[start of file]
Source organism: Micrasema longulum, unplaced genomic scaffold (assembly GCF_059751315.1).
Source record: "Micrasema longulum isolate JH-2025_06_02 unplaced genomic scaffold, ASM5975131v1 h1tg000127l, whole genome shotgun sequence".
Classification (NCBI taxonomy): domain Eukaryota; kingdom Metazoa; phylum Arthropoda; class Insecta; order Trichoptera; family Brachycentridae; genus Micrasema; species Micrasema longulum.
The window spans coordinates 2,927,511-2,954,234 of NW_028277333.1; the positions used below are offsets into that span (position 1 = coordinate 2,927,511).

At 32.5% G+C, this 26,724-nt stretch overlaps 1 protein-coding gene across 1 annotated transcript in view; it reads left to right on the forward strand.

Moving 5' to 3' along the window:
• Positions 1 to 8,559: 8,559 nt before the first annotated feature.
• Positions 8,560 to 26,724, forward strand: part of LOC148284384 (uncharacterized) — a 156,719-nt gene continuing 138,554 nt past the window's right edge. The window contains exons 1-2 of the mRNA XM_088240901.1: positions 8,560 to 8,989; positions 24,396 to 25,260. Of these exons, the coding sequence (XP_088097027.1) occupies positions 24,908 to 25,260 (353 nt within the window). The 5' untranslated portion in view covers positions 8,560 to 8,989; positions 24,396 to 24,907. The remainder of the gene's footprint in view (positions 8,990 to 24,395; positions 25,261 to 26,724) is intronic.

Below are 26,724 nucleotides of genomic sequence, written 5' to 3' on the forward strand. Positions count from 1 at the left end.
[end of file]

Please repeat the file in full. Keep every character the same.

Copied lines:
Source organism: Micrasema longulum, unplaced genomic scaffold (assembly GCF_059751315.1).
Source record: "Micrasema longulum isolate JH-2025_06_02 unplaced genomic scaffold, ASM5975131v1 h1tg000127l, whole genome shotgun sequence".
Classification (NCBI taxonomy): domain Eukaryota; kingdom Metazoa; phylum Arthropoda; class Insecta; order Trichoptera; family Brachycentridae; genus Micrasema; species Micrasema longulum.
The window spans coordinates 2,927,511-2,954,234 of NW_028277333.1; the positions used below are offsets into that span (position 1 = coordinate 2,927,511).

At 32.5% G+C, this 26,724-nt stretch overlaps 1 protein-coding gene across 1 annotated transcript in view; it reads left to right on the forward strand.

Moving 5' to 3' along the window:
• Positions 1 to 8,559: 8,559 nt before the first annotated feature.
• Positions 8,560 to 26,724, forward strand: part of LOC148284384 (uncharacterized) — a 156,719-nt gene continuing 138,554 nt past the window's right edge. The window contains exons 1-2 of the mRNA XM_088240901.1: positions 8,560 to 8,989; positions 24,396 to 25,260. Of these exons, the coding sequence (XP_088097027.1) occupies positions 24,908 to 25,260 (353 nt within the window). The 5' untranslated portion in view covers positions 8,560 to 8,989; positions 24,396 to 24,907. The remainder of the gene's footprint in view (positions 8,990 to 24,395; positions 25,261 to 26,724) is intronic.

Below are 26,724 nucleotides of genomic sequence, written 5' to 3' on the forward strand. Positions count from 1 at the left end.